We grew parsnips once. They were slow to germinate so weeds got a head start on them. As for taste, I am not saying they weren’t edible if cooked with enough butter, but that is kind of true of cardboard too. Parsnips are “best” in early spring after having spent the entire winter in cold or even frozen soil. The cold enhances their taste which tells me that in the fall they must taste terrible. Nowadays, marketers sometimes refrigerate fall-harvested parsnips before selling them.

Parsnips have been cultivated and cherished at least back as far as ancient Roman times. The most obvious reason for their popularity is that they are available to eat before any new growth arrives in spring, a real advantage before modern storage methods came along. But there are other roots in the ground that also survive winter. Why parsnips?  Help me out here.

What little solid history I can find about the parsnip only increases the mystery. In Gardening For Profit, an interesting old book by Peter Henderson, first published in 1867, the author goes to great length pointing out that parsnips

Krugman, Hartmann: End This Depression Now…



From THOM HARTMANN

Keynes was right, Reagan was wrong… We’ve gone through a great forgetting…

We have a monoculture of ruthless corporations as the only way we do business… Without strong unions, Big Money is all there is…

The tepid response to the current economic crisis could ruin the United States and Europe.

We are living through a time where we face an enormous economic challenge… We are facing — obviously — the worst challenge in 80 years and we are totally mucking up the response. We’re doing a terrible job. We’re failing to deal with it. All of the people, the respectable people, the serious people, have made a total hash of this. That is a recipe for radicalism. It is a recipe for breakdown…

There are a lot of ugly forces being unleashed in our societies on both sides of the Atlantic because our economic policy has been such a dismal failure, because we are refusing to listen to the lessons of history. We may look back at this thirty years from now and say, ‘That is when it all fell apart.’ And by all, I don’t just mean the economy.
~~

Genuine Heirlooms are Seeds with Stories…



Heirloom bean harvest. Credit: Patricia Larenas

From PATRICIA LARENAS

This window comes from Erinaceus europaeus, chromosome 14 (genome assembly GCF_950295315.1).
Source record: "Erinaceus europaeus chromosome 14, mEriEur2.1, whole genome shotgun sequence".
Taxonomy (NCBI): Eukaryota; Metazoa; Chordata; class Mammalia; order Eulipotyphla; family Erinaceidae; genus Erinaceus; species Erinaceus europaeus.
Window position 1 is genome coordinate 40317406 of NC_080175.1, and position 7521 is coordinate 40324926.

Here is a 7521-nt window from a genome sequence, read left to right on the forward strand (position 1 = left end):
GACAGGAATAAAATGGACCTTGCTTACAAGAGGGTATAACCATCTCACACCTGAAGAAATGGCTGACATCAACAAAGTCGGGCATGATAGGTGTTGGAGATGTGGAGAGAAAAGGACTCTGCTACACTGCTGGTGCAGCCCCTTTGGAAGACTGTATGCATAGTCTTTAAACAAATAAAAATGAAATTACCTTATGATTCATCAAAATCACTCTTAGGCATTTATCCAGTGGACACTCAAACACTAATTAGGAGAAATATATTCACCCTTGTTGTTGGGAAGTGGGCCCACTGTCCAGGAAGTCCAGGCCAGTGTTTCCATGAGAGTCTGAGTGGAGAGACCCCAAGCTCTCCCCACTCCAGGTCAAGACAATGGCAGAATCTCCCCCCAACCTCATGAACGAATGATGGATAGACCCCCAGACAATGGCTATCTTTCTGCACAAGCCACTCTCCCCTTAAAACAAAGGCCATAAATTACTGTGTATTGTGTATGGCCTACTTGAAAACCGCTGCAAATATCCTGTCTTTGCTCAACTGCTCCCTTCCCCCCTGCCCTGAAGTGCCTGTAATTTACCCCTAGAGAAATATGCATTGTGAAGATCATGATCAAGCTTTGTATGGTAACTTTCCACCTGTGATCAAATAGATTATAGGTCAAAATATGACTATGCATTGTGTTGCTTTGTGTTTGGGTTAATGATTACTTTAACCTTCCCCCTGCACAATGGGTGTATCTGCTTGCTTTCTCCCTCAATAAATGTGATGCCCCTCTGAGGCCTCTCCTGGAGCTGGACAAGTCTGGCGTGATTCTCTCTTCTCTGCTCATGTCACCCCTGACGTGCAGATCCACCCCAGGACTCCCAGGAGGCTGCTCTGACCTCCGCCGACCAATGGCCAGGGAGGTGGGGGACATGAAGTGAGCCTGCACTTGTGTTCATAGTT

Shareable

Genuinely heirloom seeds are seeds with stories. They were passed down through generations of families and communities. Typically, they traveled long distances with immigrants to new lands as cherished food plants. These traditional sources of food were a comfort, and beyond that, a necessity. In our urban supermarket and fast-food culture it’s easy to forget that at one time families relied on what they could grow, and the crops they grew were a rainbow of diversity.

What happens to these unique varieties of edibles when there is no one to grow them and pass seeds on to the next generation? Extinction. Many have already been lost, but there are heroic efforts underway to save as many as possible, along with their stories.

A Cucumber Lost, Then Found

For example, I love the story of the Collier Cucumber, named after a family who began growing it in about 1910, after being given seeds by traveling gypsies. Seed sleuth Sara Straate, was able to collect information through interviews with the Collier children. Straate, who is a Seed Historian with Seed Savers Exchange (SSE), learned that in the 1950’s the parents had planted all of the seeds they had. As fate (and weather) would have it, the entire crop failed. The family was crushed to have lost this much-loved cucumber, which they ate fresh

Hey, Mendo Right-Wing Fascists: Ya got nothin to tell and sell but hate and fear…


From DAVE SMITH
Ukiah

[Here in Mendo we have our Sunday Ukiah Daily Journal served frequently with a prominent helping of steaming garbage from the far right on the op-ed pages. Here to save the day, The Three Mouskateers, Messrs. Mark Albrecht, John Hendricks and Mark Rohloff have taken it upon themselves to “promote the conservative point of view in Ukiah”. They do not appeal with logic nor documented systematic analysis. It’s all “pot calling the kettle black” and pure, red-hot, hyperbolic hate.

Marvin Gentz, bless his heart, and others strive mightily to counter their feverish, inept, ineloquent spewing, and my fingers are getting itchy to blast them back.

With apologies to the community, public service sometimes requires us to acknowledge the existence of those who would destroy democracy if we didn’t stay vigilant. Here is their latest (UDJ 5/27/12) from the fire-and-brimstone gates of Mousekateer hell… -DS]

In the beginning of our once great country, the United States of America was founded on the joint understanding that God was our guide and partner in the enterprise of freedom. Those who landed at Plymouth Rock sought the guidance of the Almighty, too, and eventually premised the Declaration of Independence and the Constitution on this relationship. In fact, the First Amendment to the Constitution states freedom of religion to be the cornerstone of our enterprise.

Dumb Rich People…


From ALAN GRAYSON
Reader Supported News

A few weeks ago, it was reported that some right-wing rich guys’ club had pledged $100 million to defeat President Obama. The Koch Brothers led the way, pledging $60 mil. Which is pocket change, when your net worth is $50,000,000,000.00.

Leaving aside the obvious issue – the estate tax – I’m puzzled as to why all those right-wing rich folks feel that way. The foundation of their wealth – the stock market – has performed vastly better when Democrats have been in charge.

In 2008, the New York Times reported that since 1929, $10,000 invested in the stock market under Democratic Presidents (over 40 years) had become $300,671. Meanwhile, $10,000 invested in the stock market under Republican Presidents (over 35 years) had become only $11,733.

Well, at least the affluent caste didn’t lose money during Republican regimes, right? Wrong. The value of the dollar dropped by 92% during that period. So in real value, $10,000 invested in the stock market under Republican Presidents actually became just $955. And forty-six cents. In economic terms, roughly the same effect as some foreign enemy blowing up 90% of our factories, warehouses, farms, malls, office buildings, apartment buildings, and every other productive asset.

Poor rich people. All the money gone. Those darned Republicans.